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Rodgers v. Supervalu, Inc.

United States District Court, E.D. Pennsylvania

March 7, 2017

PATRICIA RODGERS
v.
SUPERVALU, INC. d/b/a Save-A-Lot Store #245, et al.

          MEMORANDUM

          O'NEILL, J.

         This is a grocery store slip-and-fall case in which plaintiff Patricia Rodgers must present sufficient evidence for a reasonable jury to conclude that defendant Supervalu had knowledge- actual or constructive-of the spill in which plaintiff slipped. As plaintiff has not done so, I will grant defendant's motion for summary judgment.

         BACKGROUND

         Plaintiff was grocery shopping in the Save-A-Lot store in Folcroft, Pennsylvania on July 10th, 2015 when she slipped in a basket-ball-sized puddle of water and fell, injuring her left knee and hip. Dkt. No. 15, Ex. B (Rodgers Dep.) at 15:1-5, 18:16-20, 19:18-21:24, 25:4-12. She did not know where the water came from or how long it had been on the floor. Id. at 24:4-11. There were no footprints or trails from shopping carts through it. Id. at 25:13-17.

         It is not clear where she was when she fell. She testified that she slipped while she was “going to the register, ” id. at 19:18-23, and that two people in front of her, who were not in line but “going towards the register as well” helped her up. Id. at 24:12-18.

         The Save-A-Lot store had a policy requiring employees to conduct a clean sweep before opening and every two hours thereafter. See Dkt. No. 17, Ex. B (Clean Sweep Log). On the day plaintiff fell, employees had done a clean sweep of the store at 7:49 a.m., but did not document any other clean sweep before plaintiff fell, around 10:15 a.m. Id.; Rodgers Dep. at 28:10-17.

         STANDARD OF REVIEW

         Summary judgment will be granted “against a party who fails to make a showing sufficient to establish the existence of an element essential to that party's case, and on which that party will bear the burden of proof at trial.” Celotex Corp. v. Catrett, 477 U.S. 317, 322 (1986). The party moving for summary judgment bears the burden of demonstrating that “there is no genuine dispute as to any material fact and the movant is entitled to judgment as a matter of law.” Fed.R.Civ.P. 56(a); see Celotex, 477 U.S. at 322-23. If the movant sustains its burden, the nonmovant must set forth facts demonstrating the existence of a genuine dispute. Anderson v. Liberty Lobby, Inc., 477 U.S. 242, 255 (1986). A dispute as to a material fact is genuine if “the evidence is such that a reasonable jury could return a verdict for the nonmoving party.” Id. A fact is “material” if it might affect the outcome of the case under governing law. Id.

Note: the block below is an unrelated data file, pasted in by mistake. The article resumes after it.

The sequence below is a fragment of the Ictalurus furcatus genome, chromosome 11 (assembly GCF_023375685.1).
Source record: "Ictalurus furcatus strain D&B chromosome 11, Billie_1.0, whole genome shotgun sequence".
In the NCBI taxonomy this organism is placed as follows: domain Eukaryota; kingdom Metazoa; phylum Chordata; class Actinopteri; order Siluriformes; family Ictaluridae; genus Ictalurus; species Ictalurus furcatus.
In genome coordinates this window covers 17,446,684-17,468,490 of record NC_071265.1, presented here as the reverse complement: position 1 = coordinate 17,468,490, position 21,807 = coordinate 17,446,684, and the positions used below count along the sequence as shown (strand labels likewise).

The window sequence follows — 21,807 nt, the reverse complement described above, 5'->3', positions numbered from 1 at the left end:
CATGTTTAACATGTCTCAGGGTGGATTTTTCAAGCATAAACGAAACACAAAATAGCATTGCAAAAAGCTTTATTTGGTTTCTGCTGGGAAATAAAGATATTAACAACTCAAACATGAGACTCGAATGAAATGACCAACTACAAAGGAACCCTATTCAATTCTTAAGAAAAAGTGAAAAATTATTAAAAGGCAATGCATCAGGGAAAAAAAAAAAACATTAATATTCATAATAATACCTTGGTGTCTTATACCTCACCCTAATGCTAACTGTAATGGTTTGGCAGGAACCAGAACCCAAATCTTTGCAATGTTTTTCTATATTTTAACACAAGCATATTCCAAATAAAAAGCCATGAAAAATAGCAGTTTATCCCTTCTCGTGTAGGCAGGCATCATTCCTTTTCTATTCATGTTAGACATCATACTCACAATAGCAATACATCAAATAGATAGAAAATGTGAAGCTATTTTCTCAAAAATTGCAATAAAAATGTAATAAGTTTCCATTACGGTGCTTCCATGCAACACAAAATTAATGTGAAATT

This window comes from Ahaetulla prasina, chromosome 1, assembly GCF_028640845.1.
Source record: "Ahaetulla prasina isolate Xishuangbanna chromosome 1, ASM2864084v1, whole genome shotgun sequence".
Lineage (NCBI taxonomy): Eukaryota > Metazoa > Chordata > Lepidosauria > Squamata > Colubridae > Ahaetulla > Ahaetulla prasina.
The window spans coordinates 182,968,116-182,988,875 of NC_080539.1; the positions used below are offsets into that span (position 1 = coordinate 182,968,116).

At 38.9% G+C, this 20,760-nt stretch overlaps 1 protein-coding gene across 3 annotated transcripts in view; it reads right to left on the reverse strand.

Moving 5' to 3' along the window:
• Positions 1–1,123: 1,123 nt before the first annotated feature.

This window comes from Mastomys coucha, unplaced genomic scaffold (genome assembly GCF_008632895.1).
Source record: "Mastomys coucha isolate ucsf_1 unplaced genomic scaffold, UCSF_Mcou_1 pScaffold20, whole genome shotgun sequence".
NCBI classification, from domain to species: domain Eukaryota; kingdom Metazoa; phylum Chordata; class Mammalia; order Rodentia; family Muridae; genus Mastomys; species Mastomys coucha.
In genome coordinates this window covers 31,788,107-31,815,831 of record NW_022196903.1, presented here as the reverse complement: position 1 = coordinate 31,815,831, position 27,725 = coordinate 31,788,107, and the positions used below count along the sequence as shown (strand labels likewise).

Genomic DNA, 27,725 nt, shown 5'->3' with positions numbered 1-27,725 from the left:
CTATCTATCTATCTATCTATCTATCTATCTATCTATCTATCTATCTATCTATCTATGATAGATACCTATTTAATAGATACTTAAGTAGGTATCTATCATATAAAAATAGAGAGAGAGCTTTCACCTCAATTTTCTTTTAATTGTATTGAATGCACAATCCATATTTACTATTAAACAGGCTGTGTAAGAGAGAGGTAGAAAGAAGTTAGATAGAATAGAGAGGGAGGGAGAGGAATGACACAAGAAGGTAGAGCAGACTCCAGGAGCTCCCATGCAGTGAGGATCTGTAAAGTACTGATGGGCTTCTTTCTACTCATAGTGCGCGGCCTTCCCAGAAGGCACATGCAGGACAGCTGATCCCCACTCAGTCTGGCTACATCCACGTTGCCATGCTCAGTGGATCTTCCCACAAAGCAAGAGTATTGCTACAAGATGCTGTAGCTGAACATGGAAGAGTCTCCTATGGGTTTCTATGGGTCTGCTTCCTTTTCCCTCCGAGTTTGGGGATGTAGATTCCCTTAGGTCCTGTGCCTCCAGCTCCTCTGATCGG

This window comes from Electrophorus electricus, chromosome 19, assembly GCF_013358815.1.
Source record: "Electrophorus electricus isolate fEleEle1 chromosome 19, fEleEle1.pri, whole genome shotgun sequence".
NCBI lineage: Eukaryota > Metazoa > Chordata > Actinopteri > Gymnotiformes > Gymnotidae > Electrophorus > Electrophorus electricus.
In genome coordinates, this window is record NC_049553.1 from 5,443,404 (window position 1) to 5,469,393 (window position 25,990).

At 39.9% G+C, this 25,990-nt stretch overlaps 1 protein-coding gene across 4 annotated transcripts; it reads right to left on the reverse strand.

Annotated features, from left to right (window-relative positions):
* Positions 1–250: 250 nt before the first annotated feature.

To establish “that a fact cannot be or is genuinely disputed, ” a party must:

(A) cit[e] to particular parts of materials in the record, including depositions, documents, electronically stored information, affidavits or declarations, stipulations (including those made for purposes of the motion only), admissions, interrogatory answers, or other materials; or
(B) show[ ] that the materials cited do not establish the absence or presence of a genuine dispute, or that an adverse party cannot produce admissible evidence to support the fact.

Fed. R. Civ. P. 56(c)(1). The “existence of disputed issues of material fact should be ascertained by resolving all inferences, doubts and issues of credibility against” the movant. Ely v. Hall's Motor Transit Co., 590 F.2d 62, 66 (3d Cir. 1978) (citations and quotation marks omitted). However, the adverse party must offer “more than a mere scintilla of evidence in its favor” in order to overcome a summary judgment motion and cannot survive by relying on unsupported assertions, conclusory allegations, or mere suspicions. Williams v. Borough of W. Chester, 891 F.2d 458, 460 (3d Cir. 1989). “[T]he nonmoving party cannot rely upon conclusory allegations in its pleadings or in memoranda and briefs to establish a genuine issue of material fact.” Pastore v. Bell Tel. Co., 24 F.3d 508, 511 (3d Cir. 1994).[1]

         DISCUSSION

         Under Pennsylvania law, a plaintiff bringing a negligence claim must present evidence on four elements in order to survive summary judgment: (1) a duty or obligation recognized by law requiring the actor to conform to a certain standard of conduct for the protection of others against unreasonable risks; (2) a breach of that duty; (3) a causal connection between the conduct and the resulting injury; and (4) actual damages. Estate of Swift v. Ne. Hosp., 690 A.2d 719, 722 (Pa. Super. Ct. 1997); Craig v. Franklin Mills Assocs., LP, 555 F.Supp.2d 547, 548 (E.D. Pa. ...


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